Spring festival celebrates Japanese culture

Flora Wong
Staff Writer

Families from neighboring cities came together for Monterey Park’s 20th Cherry Blossom Festival April 8 at Barnes Park.

Hundreds of people filled the park, surrounded by blush pink cherry blossom trees and green scenery in celebration of the festival.

Held every April, the festival coincides with the National Annual Cherry Blossom Festival held in Washington, D.C., to celebrate the gift of 3,000 cherry trees from Mayor Yukio Ozaki of Tokyo in 1912.

“The goal is to showcase Japanese culture all at no cost to the public through a variety of traditional performances, demonstrations and crafting activities,” said Karen Ogawa, Cherry Blossom Festival Committee chairwoman.

The 2017 festival was organized by community volunteers, mainly teenagers, who manage each activity at the festival from food court, to demonstratives to kids’ crafts.

The event also featured special guests from Japanese backgrounds, showcasing their accomplishments in American culture in entertainment, news, and politics.

Special guests were Akira Chiba, consul general of Japan, and event emcee Rodney Kageyama, an accomplished actor who has appeared in films such as “The Next Karate Kid” and “Pretty Woman.”

More than 25 community and commercial booths such as tour programs, bible schools and recruitment organizations were also featured.

Performances showcased traditional Japanese dance and music, along with an educational introduction.

The performances were introduced by Mark Keppel High School’s pep band playing popular songs, including “Bang Bang,” “Ex’s and Oh’s” and “Seven Nation Army.”

The performances highlighted festival drums, vocalists, classical dances, creative martial arts, and music from traditional instruments such as the Okinawan three-string lute.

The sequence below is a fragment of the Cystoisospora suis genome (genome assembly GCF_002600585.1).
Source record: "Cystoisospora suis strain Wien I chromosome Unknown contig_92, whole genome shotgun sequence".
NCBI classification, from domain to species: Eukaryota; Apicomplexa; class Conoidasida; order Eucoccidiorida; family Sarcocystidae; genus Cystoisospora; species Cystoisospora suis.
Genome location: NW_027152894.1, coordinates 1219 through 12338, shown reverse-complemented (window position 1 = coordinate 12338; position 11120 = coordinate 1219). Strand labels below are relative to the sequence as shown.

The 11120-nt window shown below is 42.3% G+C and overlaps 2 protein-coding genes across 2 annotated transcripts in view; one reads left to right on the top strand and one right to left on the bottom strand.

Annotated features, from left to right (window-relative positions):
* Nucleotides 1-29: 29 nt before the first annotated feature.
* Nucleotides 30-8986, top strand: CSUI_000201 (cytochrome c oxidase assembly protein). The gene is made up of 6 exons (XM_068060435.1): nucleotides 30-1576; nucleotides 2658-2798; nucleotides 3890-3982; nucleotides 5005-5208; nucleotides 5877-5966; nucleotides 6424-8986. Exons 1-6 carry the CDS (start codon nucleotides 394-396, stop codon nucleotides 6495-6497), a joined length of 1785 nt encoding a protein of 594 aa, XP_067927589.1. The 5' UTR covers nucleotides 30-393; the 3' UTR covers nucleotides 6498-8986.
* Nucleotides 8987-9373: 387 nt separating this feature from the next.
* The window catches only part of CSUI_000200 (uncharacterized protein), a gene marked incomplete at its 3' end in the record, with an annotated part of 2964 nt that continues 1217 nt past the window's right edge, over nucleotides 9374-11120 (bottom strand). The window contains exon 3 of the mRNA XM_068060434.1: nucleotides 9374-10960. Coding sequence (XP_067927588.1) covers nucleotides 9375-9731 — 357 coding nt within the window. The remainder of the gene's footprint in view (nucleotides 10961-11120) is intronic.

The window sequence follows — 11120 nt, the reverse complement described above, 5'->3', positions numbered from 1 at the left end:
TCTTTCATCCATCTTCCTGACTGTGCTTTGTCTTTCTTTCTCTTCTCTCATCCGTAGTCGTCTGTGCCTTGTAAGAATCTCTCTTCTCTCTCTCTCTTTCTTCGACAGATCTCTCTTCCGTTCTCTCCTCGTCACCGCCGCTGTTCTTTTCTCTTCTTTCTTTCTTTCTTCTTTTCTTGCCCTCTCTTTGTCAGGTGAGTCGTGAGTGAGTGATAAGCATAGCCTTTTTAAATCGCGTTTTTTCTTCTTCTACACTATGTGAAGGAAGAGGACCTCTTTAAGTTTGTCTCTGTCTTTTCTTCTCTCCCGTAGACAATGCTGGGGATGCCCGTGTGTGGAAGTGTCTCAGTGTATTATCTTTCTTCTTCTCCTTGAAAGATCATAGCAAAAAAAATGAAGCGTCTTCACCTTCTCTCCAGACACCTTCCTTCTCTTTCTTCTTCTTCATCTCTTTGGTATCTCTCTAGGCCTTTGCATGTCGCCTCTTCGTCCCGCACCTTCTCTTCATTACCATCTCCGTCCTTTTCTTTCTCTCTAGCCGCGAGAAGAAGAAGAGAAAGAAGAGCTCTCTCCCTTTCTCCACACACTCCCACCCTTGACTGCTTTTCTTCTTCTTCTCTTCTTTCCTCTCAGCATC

Vendors from jewelers, art organizations and after school programs taught families how to customize jewelry, make origami cranes and stuffed animals out of old socks.

“The purpose of the commercial booths were to offer opportunities to parents and their children,” said Gwen Kishida, the director of craft, commercial and community booths of the festival. “This established relationships with other organizations as well. Many of them sponsor the event.”

The food court offered a variety of Japanese cuisine such as takoyaki, a traditional Japanese snack with ball-shaped fried octopus cooked in a special takoyaki pan, dango, a Japanese dumpling made from rice flour and imagawayaki, a Japanese batter dessert filled with sweet bean paste.

People were able to support next year’s festival by entering in a raffle of $2 for a chance to win cash, restaurant gift cards, salon and car wash gift certificates.

Jenny Kikuta from Arcadia, a supporter of the festival for three years, won the 38 Degrees Ale House and Grill restaurant certificate.

“My family and I have been coming to the annual festival for three years I believe. My family is Japanese and we thoroughly enjoy the festivities it offers,” Kikuta said. “There is a sense of belonging and a feeling of home.”

Flora Wong can be reached at yuenyuen.wong@laverne.edu.

Flora Wong

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